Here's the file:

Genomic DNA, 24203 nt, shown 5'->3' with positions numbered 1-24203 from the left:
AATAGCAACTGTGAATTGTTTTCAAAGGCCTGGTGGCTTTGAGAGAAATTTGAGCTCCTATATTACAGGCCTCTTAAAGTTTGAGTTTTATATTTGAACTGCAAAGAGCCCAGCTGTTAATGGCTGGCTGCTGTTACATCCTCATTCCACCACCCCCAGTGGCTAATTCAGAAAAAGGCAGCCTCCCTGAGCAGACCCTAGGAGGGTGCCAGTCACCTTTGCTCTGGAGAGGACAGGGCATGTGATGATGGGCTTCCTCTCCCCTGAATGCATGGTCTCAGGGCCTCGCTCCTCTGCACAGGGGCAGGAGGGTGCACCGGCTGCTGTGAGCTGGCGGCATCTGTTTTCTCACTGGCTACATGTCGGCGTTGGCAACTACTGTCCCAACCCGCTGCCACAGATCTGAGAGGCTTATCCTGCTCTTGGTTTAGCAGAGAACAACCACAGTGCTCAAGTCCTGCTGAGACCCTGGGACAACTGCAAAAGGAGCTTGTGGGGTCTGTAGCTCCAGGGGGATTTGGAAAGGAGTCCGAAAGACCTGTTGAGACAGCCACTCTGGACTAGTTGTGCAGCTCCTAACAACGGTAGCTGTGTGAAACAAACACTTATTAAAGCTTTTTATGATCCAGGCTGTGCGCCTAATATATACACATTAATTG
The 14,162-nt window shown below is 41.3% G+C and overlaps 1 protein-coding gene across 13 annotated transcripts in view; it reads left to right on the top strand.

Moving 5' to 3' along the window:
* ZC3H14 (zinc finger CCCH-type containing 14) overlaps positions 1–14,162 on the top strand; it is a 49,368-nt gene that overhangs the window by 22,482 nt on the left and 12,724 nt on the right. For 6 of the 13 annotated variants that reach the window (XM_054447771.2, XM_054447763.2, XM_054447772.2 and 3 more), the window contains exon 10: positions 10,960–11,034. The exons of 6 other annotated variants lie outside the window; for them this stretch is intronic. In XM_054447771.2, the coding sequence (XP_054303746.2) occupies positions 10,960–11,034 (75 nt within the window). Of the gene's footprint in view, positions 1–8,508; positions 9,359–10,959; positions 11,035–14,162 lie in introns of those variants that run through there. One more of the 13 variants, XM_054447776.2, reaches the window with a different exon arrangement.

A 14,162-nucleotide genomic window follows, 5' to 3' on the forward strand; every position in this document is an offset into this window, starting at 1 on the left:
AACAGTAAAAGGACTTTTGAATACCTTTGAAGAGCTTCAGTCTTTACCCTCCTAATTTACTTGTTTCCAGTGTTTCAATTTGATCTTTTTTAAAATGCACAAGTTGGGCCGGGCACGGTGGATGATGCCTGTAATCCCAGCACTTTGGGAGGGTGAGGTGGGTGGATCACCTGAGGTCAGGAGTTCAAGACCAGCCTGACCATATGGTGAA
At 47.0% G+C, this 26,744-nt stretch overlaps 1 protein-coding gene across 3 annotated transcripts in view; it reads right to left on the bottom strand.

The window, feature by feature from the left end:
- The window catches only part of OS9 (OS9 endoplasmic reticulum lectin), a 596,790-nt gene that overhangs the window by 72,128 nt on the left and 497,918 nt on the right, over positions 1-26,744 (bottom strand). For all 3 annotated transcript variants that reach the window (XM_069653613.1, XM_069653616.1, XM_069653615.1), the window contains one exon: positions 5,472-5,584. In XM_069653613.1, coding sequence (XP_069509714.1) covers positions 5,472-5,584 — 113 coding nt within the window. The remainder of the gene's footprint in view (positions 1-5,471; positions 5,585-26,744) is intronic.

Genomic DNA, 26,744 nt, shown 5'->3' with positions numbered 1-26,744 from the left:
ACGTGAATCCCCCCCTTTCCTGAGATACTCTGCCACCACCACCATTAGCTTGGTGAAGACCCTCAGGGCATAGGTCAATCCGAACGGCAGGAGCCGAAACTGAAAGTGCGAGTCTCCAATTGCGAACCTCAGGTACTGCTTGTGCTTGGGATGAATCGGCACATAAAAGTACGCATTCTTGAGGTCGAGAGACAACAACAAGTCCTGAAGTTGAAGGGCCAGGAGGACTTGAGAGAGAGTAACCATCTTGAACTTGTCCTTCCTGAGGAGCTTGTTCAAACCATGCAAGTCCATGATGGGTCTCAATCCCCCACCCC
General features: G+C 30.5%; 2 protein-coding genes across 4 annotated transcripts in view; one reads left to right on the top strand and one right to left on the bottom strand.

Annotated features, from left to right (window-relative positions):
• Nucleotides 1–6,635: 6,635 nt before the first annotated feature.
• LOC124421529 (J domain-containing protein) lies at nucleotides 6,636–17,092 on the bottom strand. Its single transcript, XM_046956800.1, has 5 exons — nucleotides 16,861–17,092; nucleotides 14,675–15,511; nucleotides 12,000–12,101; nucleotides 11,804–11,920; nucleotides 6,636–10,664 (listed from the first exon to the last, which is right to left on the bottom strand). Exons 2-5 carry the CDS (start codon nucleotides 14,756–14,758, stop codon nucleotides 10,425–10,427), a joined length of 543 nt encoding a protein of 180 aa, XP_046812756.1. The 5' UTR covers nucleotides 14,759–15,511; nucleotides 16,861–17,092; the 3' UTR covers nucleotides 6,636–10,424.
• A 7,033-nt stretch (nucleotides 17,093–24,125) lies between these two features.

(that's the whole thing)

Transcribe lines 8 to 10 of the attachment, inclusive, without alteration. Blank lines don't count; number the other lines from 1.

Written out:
At 47.0% G+C, this 26,744-nt stretch overlaps 1 protein-coding gene across 3 annotated transcripts in view; it reads right to left on the bottom strand.

The window, feature by feature from the left end:
- The window catches only part of OS9 (OS9 endoplasmic reticulum lectin), a 596,790-nt gene that overhangs the window by 72,128 nt on the left and 497,918 nt on the right, over positions 1-26,744 (bottom strand). For all 3 annotated transcript variants that reach the window (XM_069653613.1, XM_069653616.1, XM_069653615.1), the window contains one exon: positions 5,472-5,584. In XM_069653613.1, coding sequence (XP_069509714.1) covers positions 5,472-5,584 — 113 coding nt within the window. The remainder of the gene's footprint in view (positions 1-5,471; positions 5,585-26,744) is intronic.